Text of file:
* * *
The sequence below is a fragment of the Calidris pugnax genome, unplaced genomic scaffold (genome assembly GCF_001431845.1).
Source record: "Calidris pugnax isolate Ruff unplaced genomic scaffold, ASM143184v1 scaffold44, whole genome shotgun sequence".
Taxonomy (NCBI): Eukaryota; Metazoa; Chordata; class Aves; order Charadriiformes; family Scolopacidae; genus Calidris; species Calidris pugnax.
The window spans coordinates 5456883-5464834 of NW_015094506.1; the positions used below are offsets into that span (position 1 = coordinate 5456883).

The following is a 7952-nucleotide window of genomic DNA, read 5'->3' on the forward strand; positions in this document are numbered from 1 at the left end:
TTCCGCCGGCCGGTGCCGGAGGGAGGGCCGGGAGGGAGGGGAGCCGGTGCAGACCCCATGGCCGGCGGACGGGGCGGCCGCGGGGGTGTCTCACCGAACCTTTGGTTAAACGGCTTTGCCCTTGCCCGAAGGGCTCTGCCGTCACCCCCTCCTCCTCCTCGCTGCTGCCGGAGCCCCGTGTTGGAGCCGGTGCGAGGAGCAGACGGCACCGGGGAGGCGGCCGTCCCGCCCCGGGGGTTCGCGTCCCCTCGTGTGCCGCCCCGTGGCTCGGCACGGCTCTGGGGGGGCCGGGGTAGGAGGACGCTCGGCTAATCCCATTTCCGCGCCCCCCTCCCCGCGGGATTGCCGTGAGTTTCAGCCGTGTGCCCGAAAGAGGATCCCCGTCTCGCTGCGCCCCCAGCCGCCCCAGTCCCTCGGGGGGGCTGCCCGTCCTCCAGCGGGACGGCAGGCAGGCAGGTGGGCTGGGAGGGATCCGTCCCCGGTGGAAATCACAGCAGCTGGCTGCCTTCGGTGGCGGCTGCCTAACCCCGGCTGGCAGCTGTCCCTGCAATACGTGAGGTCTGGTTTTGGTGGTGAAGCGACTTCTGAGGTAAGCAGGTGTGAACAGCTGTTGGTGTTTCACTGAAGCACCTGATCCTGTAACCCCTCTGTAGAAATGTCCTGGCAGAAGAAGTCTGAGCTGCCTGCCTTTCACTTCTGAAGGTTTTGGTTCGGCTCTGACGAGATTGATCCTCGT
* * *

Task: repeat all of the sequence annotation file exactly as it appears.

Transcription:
The sequence below is a fragment of the Calidris pugnax genome, unplaced genomic scaffold (genome assembly GCF_001431845.1).
Source record: "Calidris pugnax isolate Ruff unplaced genomic scaffold, ASM143184v1 scaffold44, whole genome shotgun sequence".
Taxonomy (NCBI): Eukaryota; Metazoa; Chordata; class Aves; order Charadriiformes; family Scolopacidae; genus Calidris; species Calidris pugnax.
The window spans coordinates 5456883-5464834 of NW_015094506.1; the positions used below are offsets into that span (position 1 = coordinate 5456883).

The following is a 7952-nucleotide window of genomic DNA, read 5'->3' on the forward strand; positions in this document are numbered from 1 at the left end:
TTCCGCCGGCCGGTGCCGGAGGGAGGGCCGGGAGGGAGGGGAGCCGGTGCAGACCCCATGGCCGGCGGACGGGGCGGCCGCGGGGGTGTCTCACCGAACCTTTGGTTAAACGGCTTTGCCCTTGCCCGAAGGGCTCTGCCGTCACCCCCTCCTCCTCCTCGCTGCTGCCGGAGCCCCGTGTTGGAGCCGGTGCGAGGAGCAGACGGCACCGGGGAGGCGGCCGTCCCGCCCCGGGGGTTCGCGTCCCCTCGTGTGCCGCCCCGTGGCTCGGCACGGCTCTGGGGGGGCCGGGGTAGGAGGACGCTCGGCTAATCCCATTTCCGCGCCCCCCTCCCCGCGGGATTGCCGTGAGTTTCAGCCGTGTGCCCGAAAGAGGATCCCCGTCTCGCTGCGCCCCCAGCCGCCCCAGTCCCTCGGGGGGGCTGCCCGTCCTCCAGCGGGACGGCAGGCAGGCAGGTGGGCTGGGAGGGATCCGTCCCCGGTGGAAATCACAGCAGCTGGCTGCCTTCGGTGGCGGCTGCCTAACCCCGGCTGGCAGCTGTCCCTGCAATACGTGAGGTCTGGTTTTGGTGGTGAAGCGACTTCTGAGGTAAGCAGGTGTGAACAGCTGTTGGTGTTTCACTGAAGCACCTGATCCTGTAACCCCTCTGTAGAAATGTCCTGGCAGAAGAAGTCTGAGCTGCCTGCCTTTCACTTCTGAAGGTTTTGGTTCGGCTCTGACGAGATTGATCCTCGT